In January of this past year, I started my service term with AmeriCorps.
AmeriCorps: a federal program that allows young people to serve their country without joining the Peace Corps or without joining the military. Service terms are usually about a year long. Service members are paid below the poverty line and give back to the community in a variety of different ways. Members are not employees or volunteers; they are service members. We do not “volunteer” and we do not get paid. We “serve,” and we receive a “living stipend.”
Upon successful completion of our terms, we receive $5,500 that we can use on education only. I will be using mine on old student loans.
Although many AmeriCorps members are teachers and serve with the program Teach for America, that is only one example of the many different types of programs AmeriCorps has to offer.
There are a total of sixty something AmeriCorps members that work with my organization. The name of my organization is Rebuilding Together. You may have heard it under it’s former name: Christmas in April. It changed the name a while back when it became a national, federally-funded program.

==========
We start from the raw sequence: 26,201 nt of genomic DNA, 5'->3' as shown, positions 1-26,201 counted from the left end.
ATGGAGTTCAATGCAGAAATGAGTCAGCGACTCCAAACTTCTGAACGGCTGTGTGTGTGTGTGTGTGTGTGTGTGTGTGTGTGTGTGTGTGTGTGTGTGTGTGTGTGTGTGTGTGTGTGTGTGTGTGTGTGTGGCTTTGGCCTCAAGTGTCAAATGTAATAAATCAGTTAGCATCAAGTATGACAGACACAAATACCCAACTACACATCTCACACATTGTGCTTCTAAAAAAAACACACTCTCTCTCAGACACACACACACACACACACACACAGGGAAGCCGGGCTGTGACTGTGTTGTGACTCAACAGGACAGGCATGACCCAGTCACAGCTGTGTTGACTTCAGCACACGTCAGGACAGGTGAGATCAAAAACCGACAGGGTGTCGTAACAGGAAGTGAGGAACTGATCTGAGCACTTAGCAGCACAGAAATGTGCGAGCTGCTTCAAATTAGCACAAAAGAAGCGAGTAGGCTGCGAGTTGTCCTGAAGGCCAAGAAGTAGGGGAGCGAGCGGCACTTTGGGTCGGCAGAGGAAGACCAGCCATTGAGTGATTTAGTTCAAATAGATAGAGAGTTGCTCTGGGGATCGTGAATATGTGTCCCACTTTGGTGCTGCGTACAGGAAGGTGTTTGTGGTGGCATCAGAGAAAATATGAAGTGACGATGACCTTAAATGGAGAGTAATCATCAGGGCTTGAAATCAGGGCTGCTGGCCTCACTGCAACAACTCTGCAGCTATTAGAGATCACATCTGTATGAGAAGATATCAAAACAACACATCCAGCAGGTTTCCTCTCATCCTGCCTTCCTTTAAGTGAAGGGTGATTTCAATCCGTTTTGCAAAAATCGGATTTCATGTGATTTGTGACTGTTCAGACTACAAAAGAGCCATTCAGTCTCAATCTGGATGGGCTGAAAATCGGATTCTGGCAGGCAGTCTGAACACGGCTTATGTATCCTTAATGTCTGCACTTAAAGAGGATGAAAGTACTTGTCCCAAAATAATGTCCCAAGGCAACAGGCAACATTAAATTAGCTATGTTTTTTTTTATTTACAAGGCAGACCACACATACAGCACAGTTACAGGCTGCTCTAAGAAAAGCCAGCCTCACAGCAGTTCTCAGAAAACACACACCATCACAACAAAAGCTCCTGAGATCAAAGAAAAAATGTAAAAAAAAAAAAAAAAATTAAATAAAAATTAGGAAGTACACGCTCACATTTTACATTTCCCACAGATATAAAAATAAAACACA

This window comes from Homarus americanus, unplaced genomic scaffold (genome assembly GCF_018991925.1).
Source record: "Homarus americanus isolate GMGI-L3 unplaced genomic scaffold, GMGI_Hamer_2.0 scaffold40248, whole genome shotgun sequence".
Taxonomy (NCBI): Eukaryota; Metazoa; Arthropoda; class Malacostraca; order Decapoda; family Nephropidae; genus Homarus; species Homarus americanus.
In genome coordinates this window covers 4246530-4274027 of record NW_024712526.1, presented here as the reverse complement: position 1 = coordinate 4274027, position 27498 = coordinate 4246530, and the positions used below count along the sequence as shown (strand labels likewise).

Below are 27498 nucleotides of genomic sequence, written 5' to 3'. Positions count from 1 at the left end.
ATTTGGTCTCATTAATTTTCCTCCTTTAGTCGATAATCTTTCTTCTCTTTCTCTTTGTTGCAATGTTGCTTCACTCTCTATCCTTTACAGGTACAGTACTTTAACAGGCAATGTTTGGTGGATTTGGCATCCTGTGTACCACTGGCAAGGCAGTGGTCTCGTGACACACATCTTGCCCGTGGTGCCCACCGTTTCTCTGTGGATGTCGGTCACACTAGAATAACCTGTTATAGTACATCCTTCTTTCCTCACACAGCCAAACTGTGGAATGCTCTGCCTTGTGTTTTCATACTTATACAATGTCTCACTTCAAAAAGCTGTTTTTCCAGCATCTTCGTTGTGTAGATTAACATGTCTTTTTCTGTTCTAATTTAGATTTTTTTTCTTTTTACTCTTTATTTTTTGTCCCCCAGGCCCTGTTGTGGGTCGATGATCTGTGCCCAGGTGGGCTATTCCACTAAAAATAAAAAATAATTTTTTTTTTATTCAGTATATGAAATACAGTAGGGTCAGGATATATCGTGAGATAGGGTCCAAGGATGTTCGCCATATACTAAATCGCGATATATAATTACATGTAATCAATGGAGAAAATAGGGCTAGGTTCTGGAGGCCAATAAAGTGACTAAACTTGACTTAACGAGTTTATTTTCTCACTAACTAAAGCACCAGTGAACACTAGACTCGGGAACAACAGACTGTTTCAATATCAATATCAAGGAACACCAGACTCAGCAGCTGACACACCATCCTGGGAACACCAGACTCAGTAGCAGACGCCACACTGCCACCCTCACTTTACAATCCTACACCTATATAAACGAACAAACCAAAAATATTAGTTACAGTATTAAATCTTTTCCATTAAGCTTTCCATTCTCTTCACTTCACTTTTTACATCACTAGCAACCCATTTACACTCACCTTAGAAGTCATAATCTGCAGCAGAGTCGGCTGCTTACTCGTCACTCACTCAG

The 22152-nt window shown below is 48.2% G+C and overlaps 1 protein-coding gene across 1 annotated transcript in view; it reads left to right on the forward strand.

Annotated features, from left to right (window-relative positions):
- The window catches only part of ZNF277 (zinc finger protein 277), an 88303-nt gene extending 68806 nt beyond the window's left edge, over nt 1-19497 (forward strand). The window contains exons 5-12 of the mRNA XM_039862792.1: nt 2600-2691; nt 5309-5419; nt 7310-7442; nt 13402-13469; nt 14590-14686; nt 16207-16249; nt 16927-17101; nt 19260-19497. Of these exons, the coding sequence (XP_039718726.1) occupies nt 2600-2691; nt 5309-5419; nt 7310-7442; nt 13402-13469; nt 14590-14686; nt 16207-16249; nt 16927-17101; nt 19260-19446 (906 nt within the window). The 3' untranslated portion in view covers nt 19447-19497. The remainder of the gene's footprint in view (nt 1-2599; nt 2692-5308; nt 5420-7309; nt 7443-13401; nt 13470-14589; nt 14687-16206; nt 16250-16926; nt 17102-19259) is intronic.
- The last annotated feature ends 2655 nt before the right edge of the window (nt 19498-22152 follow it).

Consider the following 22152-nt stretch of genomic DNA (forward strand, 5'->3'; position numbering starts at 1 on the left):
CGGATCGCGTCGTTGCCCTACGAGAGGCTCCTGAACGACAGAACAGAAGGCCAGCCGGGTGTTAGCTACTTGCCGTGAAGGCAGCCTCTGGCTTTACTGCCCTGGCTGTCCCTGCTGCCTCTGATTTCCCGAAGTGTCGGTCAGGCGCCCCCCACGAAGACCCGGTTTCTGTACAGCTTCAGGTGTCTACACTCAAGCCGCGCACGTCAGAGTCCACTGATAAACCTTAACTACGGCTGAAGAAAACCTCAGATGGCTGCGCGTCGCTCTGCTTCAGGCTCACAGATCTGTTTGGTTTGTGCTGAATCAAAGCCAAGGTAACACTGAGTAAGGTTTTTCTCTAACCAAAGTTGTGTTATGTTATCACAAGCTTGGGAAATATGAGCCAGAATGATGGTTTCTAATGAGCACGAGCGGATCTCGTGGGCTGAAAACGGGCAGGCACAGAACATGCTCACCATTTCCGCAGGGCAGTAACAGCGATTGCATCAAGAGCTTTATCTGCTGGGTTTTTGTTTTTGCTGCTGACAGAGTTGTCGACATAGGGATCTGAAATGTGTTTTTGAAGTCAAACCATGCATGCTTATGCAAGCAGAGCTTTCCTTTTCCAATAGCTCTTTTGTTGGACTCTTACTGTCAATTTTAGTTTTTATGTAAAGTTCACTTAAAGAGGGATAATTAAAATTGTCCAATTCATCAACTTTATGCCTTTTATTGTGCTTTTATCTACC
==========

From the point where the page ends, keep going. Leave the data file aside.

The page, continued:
Rebuilding Together is a home rehabilitation program. We provide home repairs for low-income homeowners at no cost to the homeowner.
Rebuilding Together is not the same as Habitat for Humanity.
Habitat for Humanity:
- builds houses from the ground up,
- requires a certain amount of “sweat equity” from their homeowners,
- charges homeowners a small and reasonable cost for the home, and
- is awesome.
- makes home repairs on existing houses,
- does not require any labor from homeowners or their families,
- does not charge homeowners a dime, and
- is awesome.
And here’s what makes it really confusing: sometimes, Habitat makes home repairs on existing houses, just like what RT does. But we won’t get into that.
Rebuilding Together has roughly 200 affiliates across the nation. The name of mine is Rebuilding Together Central Alabama and is located in Montgomery, Alabama. Mine is a very small affiliate and is in the lowest tier of affiliates as far as funds go. As the Project Developer for RTCA, it is quite the adventure to get any work done without any money.
This is what I’m doing for a total of 11 months. I finish up in early December and will go on to another adventure after this. Most of the AmeriCorps members that serve with RT are in the same boat as me: recent college grads who are looking to serve their country who really don’t care about money but want to go on an adventure somewhere.
Although we like Habitat, we aren’t them. Tell your friends.